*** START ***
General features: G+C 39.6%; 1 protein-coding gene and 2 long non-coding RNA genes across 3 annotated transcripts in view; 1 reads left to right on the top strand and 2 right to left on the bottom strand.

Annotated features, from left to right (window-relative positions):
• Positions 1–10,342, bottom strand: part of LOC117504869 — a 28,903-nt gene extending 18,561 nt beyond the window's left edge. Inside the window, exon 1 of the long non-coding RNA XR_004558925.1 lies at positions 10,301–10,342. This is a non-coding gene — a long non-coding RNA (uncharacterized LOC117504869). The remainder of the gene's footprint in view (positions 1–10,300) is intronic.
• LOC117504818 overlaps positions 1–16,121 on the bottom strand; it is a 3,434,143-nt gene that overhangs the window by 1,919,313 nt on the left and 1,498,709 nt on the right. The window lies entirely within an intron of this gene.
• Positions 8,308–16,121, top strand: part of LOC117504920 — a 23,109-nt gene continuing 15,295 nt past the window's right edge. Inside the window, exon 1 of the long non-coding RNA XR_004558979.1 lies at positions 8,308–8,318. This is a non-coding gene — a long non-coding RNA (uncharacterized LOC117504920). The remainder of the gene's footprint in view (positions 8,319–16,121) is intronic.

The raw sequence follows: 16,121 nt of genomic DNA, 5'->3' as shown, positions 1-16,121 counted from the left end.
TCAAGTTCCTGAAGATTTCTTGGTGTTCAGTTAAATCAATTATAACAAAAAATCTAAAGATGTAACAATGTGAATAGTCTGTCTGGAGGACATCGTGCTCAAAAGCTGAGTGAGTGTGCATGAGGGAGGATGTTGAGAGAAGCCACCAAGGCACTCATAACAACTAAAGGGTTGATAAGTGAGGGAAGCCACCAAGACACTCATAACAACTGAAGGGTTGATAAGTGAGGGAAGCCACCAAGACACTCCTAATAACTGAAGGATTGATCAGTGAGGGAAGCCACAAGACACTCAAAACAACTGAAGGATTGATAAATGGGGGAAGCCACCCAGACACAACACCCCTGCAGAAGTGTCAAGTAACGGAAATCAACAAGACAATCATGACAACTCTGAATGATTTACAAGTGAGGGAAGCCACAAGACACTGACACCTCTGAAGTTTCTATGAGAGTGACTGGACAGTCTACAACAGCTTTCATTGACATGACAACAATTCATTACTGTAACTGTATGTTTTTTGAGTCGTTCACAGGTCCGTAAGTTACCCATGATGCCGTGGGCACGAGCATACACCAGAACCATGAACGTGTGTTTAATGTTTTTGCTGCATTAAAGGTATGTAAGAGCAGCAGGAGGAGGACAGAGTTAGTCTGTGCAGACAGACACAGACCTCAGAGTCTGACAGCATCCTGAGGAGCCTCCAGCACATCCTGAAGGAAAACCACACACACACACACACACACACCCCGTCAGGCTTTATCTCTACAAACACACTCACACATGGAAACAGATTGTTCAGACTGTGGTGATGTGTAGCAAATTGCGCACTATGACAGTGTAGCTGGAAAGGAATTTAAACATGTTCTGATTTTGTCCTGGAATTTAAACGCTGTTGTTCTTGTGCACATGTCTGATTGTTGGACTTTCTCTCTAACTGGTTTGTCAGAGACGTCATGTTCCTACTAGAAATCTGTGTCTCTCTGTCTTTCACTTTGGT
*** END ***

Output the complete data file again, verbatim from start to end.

General features: G+C 39.6%; 1 protein-coding gene and 2 long non-coding RNA genes across 3 annotated transcripts in view; 1 reads left to right on the top strand and 2 right to left on the bottom strand.

Annotated features, from left to right (window-relative positions):
• Positions 1–10,342, bottom strand: part of LOC117504869 — a 28,903-nt gene extending 18,561 nt beyond the window's left edge. Inside the window, exon 1 of the long non-coding RNA XR_004558925.1 lies at positions 10,301–10,342. This is a non-coding gene — a long non-coding RNA (uncharacterized LOC117504869). The remainder of the gene's footprint in view (positions 1–10,300) is intronic.
• LOC117504818 overlaps positions 1–16,121 on the bottom strand; it is a 3,434,143-nt gene that overhangs the window by 1,919,313 nt on the left and 1,498,709 nt on the right. The window lies entirely within an intron of this gene.
• Positions 8,308–16,121, top strand: part of LOC117504920 — a 23,109-nt gene continuing 15,295 nt past the window's right edge. Inside the window, exon 1 of the long non-coding RNA XR_004558979.1 lies at positions 8,308–8,318. This is a non-coding gene — a long non-coding RNA (uncharacterized LOC117504920). The remainder of the gene's footprint in view (positions 8,319–16,121) is intronic.

The raw sequence follows: 16,121 nt of genomic DNA, 5'->3' as shown, positions 1-16,121 counted from the left end.
TCAAGTTCCTGAAGATTTCTTGGTGTTCAGTTAAATCAATTATAACAAAAAATCTAAAGATGTAACAATGTGAATAGTCTGTCTGGAGGACATCGTGCTCAAAAGCTGAGTGAGTGTGCATGAGGGAGGATGTTGAGAGAAGCCACCAAGGCACTCATAACAACTAAAGGGTTGATAAGTGAGGGAAGCCACCAAGACACTCATAACAACTGAAGGGTTGATAAGTGAGGGAAGCCACCAAGACACTCCTAATAACTGAAGGATTGATCAGTGAGGGAAGCCACAAGACACTCAAAACAACTGAAGGATTGATAAATGGGGGAAGCCACCCAGACACAACACCCCTGCAGAAGTGTCAAGTAACGGAAATCAACAAGACAATCATGACAACTCTGAATGATTTACAAGTGAGGGAAGCCACAAGACACTGACACCTCTGAAGTTTCTATGAGAGTGACTGGACAGTCTACAACAGCTTTCATTGACATGACAACAATTCATTACTGTAACTGTATGTTTTTTGAGTCGTTCACAGGTCCGTAAGTTACCCATGATGCCGTGGGCACGAGCATACACCAGAACCATGAACGTGTGTTTAATGTTTTTGCTGCATTAAAGGTATGTAAGAGCAGCAGGAGGAGGACAGAGTTAGTCTGTGCAGACAGACACAGACCTCAGAGTCTGACAGCATCCTGAGGAGCCTCCAGCACATCCTGAAGGAAAACCACACACACACACACACACACACCCCGTCAGGCTTTATCTCTACAAACACACTCACACATGGAAACAGATTGTTCAGACTGTGGTGATGTGTAGCAAATTGCGCACTATGACAGTGTAGCTGGAAAGGAATTTAAACATGTTCTGATTTTGTCCTGGAATTTAAACGCTGTTGTTCTTGTGCACATGTCTGATTGTTGGACTTTCTCTCTAACTGGTTTGTCAGAGACGTCATGTTCCTACTAGAAATCTGTGTCTCTCTGTCTTTCACTTTGGT